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There’s no savvy sneering at rural simplicity on Bridget Everett's Somebody Somewhere

  • "Sendups of small-town Americana are hard to resist, and nowhere are jokes of this kind more obviously set up than in Bridget Everett’s latest vehicle, Somebody Somewhere, a comedy set in Everett’s actual hometown of Manhattan (get it?), Kansas—a state forever haunted by its main cinematic referent, The Wizard of Oz," says Lili Loofbourow of Everett's HBO dramedy. "But the punchline never comes." Loofbourow adds: "What I’m trying to nail down here is how carefully Somebody Somewhere avoids caricature and other familiar comedic terrain. Because here’s the thing about stories featuring a self-aware protagonist coming home to a place where they don’t quite fit: Their awkwardness is usually a function of how they’ve 'outgrown' home by moving away. Typically they’ve moved a few notches closer to the cosmopolitan viewer’s sensibility, which lets them act as a 'fish out of water' point of view character for the audience. (This frees the latter up to laugh guilt-free at regional oddities; they’re aligned with the hero whose contempt for the place they can share.) Typically, this kind of protagonist is trying to negotiate the double vision they’re now blessed and cursed with as people conversant in two different realities, one of which includes their weird family."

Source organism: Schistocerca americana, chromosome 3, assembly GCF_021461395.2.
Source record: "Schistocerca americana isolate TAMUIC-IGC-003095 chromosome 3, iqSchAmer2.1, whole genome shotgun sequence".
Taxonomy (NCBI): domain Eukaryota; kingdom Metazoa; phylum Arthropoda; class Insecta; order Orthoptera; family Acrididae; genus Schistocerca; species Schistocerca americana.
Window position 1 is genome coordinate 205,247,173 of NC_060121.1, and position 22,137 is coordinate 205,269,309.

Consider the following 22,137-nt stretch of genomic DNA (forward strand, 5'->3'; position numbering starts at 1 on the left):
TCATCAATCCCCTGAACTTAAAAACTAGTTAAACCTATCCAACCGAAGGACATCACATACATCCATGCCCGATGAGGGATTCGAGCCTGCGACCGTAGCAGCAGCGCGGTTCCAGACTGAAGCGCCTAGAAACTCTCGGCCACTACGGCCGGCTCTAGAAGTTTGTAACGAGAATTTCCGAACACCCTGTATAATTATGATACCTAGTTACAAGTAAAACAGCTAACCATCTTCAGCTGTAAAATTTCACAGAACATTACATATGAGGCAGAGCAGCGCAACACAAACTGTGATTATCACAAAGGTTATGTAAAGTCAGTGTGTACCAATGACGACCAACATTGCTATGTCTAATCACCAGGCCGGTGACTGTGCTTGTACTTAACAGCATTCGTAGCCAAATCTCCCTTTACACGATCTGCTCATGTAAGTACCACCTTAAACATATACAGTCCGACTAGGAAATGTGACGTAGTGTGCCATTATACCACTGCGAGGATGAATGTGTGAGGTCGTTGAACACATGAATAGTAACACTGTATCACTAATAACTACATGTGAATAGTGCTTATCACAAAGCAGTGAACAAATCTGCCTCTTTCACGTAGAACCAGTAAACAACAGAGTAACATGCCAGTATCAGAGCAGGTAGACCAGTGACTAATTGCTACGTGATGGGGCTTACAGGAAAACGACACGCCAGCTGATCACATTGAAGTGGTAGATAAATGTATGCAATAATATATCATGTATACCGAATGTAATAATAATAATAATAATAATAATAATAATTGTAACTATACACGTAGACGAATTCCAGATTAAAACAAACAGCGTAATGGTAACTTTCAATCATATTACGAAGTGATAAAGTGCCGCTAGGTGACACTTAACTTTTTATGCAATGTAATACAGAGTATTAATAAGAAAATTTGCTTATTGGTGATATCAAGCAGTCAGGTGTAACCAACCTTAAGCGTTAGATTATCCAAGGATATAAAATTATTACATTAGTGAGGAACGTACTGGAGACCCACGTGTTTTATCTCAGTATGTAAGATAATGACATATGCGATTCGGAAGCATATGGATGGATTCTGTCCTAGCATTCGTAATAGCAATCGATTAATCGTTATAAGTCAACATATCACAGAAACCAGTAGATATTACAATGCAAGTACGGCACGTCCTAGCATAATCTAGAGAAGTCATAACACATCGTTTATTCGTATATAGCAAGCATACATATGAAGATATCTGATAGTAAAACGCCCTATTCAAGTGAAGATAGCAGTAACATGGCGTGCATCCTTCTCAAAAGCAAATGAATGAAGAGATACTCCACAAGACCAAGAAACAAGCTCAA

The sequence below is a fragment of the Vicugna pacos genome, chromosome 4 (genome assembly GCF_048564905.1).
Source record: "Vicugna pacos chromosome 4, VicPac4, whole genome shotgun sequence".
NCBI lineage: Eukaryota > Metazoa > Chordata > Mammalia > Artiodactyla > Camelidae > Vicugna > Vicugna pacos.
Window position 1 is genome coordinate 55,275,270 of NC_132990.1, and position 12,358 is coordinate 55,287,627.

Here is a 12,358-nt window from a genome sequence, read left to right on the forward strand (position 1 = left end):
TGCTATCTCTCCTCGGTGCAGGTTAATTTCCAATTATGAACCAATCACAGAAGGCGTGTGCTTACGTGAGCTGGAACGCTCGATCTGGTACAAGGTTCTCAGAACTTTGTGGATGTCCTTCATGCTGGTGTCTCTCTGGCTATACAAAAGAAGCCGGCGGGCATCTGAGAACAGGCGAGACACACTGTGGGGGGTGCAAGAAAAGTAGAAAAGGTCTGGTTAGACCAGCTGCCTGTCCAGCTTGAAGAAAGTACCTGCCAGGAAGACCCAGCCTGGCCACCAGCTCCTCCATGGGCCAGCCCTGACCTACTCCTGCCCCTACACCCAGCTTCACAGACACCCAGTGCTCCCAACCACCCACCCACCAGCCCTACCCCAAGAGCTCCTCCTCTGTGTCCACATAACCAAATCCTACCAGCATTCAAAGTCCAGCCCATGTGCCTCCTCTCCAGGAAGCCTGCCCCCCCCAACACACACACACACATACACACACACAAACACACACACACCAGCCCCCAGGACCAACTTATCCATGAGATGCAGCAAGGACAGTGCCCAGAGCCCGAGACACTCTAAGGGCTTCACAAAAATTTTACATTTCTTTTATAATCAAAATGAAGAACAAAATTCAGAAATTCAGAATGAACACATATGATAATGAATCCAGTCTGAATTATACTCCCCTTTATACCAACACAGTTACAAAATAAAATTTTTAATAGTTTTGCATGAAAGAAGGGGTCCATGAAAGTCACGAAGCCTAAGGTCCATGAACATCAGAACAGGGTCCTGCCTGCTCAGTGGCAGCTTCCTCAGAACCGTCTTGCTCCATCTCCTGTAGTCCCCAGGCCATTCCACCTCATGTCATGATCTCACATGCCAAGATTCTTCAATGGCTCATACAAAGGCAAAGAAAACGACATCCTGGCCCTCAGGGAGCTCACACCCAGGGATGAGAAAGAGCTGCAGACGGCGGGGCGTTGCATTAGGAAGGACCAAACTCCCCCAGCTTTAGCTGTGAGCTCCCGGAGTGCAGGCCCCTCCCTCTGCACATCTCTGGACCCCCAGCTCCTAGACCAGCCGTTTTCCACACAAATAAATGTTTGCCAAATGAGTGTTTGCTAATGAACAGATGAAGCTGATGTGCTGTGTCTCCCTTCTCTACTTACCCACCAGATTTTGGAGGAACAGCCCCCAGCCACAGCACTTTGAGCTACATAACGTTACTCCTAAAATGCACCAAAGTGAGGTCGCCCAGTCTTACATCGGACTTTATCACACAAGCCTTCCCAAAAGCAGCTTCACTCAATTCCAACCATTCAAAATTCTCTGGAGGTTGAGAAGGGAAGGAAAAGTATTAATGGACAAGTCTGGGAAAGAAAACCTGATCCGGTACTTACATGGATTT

TOPICS: Somebody Somewhere, HBO, Bridget Everett